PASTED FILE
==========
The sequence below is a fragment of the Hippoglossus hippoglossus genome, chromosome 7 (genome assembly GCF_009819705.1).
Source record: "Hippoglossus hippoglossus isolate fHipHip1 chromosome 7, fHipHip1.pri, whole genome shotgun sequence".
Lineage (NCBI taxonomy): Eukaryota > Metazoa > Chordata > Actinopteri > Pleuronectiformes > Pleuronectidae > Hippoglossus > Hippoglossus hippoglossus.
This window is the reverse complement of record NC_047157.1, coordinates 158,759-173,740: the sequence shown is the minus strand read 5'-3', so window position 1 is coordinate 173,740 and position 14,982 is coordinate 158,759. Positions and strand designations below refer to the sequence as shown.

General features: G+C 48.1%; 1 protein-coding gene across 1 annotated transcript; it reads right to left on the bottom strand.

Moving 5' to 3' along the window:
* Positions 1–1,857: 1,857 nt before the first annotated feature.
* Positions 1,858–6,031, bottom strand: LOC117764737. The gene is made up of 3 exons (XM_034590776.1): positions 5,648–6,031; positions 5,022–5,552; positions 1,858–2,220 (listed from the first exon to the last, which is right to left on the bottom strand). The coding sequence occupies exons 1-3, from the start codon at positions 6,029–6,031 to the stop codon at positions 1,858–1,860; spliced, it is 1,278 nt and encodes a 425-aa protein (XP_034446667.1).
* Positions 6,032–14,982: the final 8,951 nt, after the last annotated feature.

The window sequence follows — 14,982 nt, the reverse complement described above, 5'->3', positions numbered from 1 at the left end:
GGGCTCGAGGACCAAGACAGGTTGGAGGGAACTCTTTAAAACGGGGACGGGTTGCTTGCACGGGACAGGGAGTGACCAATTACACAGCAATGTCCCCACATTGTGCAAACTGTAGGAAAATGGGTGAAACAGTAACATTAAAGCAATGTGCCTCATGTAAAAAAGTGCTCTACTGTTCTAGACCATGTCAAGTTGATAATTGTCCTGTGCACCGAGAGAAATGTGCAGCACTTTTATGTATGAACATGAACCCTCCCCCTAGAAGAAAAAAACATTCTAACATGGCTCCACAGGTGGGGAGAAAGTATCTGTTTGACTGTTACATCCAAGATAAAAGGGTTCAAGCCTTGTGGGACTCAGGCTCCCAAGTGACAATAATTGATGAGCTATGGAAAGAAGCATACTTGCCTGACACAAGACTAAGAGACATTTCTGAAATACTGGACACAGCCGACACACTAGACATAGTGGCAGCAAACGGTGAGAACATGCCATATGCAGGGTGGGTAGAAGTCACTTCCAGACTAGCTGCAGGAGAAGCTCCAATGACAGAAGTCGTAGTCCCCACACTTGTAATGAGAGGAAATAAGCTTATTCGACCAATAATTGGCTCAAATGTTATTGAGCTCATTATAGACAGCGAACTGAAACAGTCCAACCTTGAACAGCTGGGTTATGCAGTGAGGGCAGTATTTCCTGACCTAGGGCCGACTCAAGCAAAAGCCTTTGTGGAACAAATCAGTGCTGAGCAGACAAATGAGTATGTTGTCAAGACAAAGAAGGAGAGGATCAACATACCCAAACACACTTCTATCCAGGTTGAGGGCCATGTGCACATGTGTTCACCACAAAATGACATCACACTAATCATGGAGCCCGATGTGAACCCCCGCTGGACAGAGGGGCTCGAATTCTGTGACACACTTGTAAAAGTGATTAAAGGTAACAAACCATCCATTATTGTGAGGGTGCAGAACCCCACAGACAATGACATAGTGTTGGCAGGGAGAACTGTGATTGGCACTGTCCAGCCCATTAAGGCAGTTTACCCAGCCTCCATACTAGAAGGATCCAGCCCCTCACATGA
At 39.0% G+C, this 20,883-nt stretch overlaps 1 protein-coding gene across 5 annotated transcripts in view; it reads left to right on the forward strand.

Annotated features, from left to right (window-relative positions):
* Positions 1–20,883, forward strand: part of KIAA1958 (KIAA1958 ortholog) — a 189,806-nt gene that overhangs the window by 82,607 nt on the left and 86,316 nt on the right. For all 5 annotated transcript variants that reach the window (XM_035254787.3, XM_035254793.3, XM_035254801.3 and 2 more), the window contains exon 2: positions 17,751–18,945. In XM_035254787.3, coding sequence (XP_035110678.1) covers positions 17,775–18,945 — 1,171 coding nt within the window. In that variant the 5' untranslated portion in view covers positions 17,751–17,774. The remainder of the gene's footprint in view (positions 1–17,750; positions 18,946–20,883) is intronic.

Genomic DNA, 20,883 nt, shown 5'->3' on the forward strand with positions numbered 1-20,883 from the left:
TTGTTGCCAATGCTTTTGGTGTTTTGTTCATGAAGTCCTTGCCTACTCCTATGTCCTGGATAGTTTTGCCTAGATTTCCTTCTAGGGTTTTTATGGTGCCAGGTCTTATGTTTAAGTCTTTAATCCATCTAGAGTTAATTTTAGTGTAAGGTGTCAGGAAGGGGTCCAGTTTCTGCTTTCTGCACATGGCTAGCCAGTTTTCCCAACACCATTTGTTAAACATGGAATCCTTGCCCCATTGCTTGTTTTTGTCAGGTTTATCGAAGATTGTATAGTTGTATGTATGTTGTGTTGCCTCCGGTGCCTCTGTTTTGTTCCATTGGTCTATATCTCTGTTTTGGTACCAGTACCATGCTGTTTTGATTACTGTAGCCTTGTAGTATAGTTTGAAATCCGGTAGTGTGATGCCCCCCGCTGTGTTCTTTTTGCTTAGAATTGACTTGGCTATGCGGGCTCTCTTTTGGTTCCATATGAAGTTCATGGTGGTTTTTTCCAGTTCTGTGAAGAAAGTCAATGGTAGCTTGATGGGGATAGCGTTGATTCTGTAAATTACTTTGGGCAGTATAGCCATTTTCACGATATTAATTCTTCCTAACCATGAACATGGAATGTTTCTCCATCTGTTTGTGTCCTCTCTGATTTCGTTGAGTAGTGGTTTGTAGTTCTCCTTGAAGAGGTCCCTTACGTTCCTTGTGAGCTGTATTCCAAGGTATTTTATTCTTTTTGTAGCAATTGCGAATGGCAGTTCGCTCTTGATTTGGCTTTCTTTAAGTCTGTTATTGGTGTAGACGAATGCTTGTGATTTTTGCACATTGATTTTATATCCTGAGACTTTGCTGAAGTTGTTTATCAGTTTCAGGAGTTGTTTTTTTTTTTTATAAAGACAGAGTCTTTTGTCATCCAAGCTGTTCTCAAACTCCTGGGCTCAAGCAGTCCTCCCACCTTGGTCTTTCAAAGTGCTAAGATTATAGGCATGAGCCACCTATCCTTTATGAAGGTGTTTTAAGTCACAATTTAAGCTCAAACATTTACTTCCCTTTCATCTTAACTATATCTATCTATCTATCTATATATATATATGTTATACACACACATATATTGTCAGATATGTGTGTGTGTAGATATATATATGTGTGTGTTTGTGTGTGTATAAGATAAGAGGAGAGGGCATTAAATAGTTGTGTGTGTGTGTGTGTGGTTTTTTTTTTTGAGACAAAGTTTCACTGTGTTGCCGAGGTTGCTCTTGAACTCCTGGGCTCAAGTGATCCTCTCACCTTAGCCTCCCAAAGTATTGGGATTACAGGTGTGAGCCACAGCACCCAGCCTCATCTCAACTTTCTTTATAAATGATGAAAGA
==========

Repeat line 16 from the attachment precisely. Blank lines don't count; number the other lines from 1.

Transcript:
TTGTTGCCAATGCTTTTGGTGTTTTGTTCATGAAGTCCTTGCCTACTCCTATGTCCTGGATAGTTTTGCCTAGATTTCCTTCTAGGGTTTTTATGGTGCCAGGTCTTATGTTTAAGTCTTTAATCCATCTAGAGTTAATTTTAGTGTAAGGTGTCAGGAAGGGGTCCAGTTTCTGCTTTCTGCACATGGCTAGCCAGTTTTCCCAACACCATTTGTTAAACATGGAATCCTTGCCCCATTGCTTGTTTTTGTCAGGTTTATCGAAGATTGTATAGTTGTATGTATGTTGTGTTGCCTCCGGTGCCTCTGTTTTGTTCCATTGGTCTATATCTCTGTTTTGGTACCAGTACCATGCTGTTTTGATTACTGTAGCCTTGTAGTATAGTTTGAAATCCGGTAGTGTGATGCCCCCCGCTGTGTTCTTTTTGCTTAGAATTGACTTGGCTATGCGGGCTCTCTTTTGGTTCCATATGAAGTTCATGGTGGTTTTTTCCAGTTCTGTGAAGAAAGTCAATGGTAGCTTGATGGGGATAGCGTTGATTCTGTAAATTACTTTGGGCAGTATAGCCATTTTCACGATATTAATTCTTCCTAACCATGAACATGGAATGTTTCTCCATCTGTTTGTGTCCTCTCTGATTTCGTTGAGTAGTGGTTTGTAGTTCTCCTTGAAGAGGTCCCTTACGTTCCTTGTGAGCTGTATTCCAAGGTATTTTATTCTTTTTGTAGCAATTGCGAATGGCAGTTCGCTCTTGATTTGGCTTTCTTTAAGTCTGTTATTGGTGTAGACGAATGCTTGTGATTTTTGCACATTGATTTTATATCCTGAGACTTTGCTGAAGTTGTTTATCAGTTTCAGGAGTTGTTTTTTTTTTTTATAAAGACAGAGTCTTTTGTCATCCAAGCTGTTCTCAAACTCCTGGGCTCAAGCAGTCCTCCCACCTTGGTCTTTCAAAGTGCTAAGATTATAGGCATGAGCCACCTATCCTTTATGAAGGTGTTTTAAGTCACAATTTAAGCTCAAACATTTACTTCCCTTTCATCTTAACTATATCTATCTATCTATCTATATATATATATGTTATACACACACATATATTGTCAGATATGTGTGTGTGTAGATATATATATGTGTGTGTTTGTGTGTGTATAAGATAAGAGGAGAGGGCATTAAATAGTTGTGTGTGTGTGTGTGTGGTTTTTTTTTTTGAGACAAAGTTTCACTGTGTTGCCGAGGTTGCTCTTGAACTCCTGGGCTCAAGTGATCCTCTCACCTTAGCCTCCCAAAGTATTGGGATTACAGGTGTGAGCCACAGCACCCAGCCTCATCTCAACTTTCTTTATAAATGATGAAAGA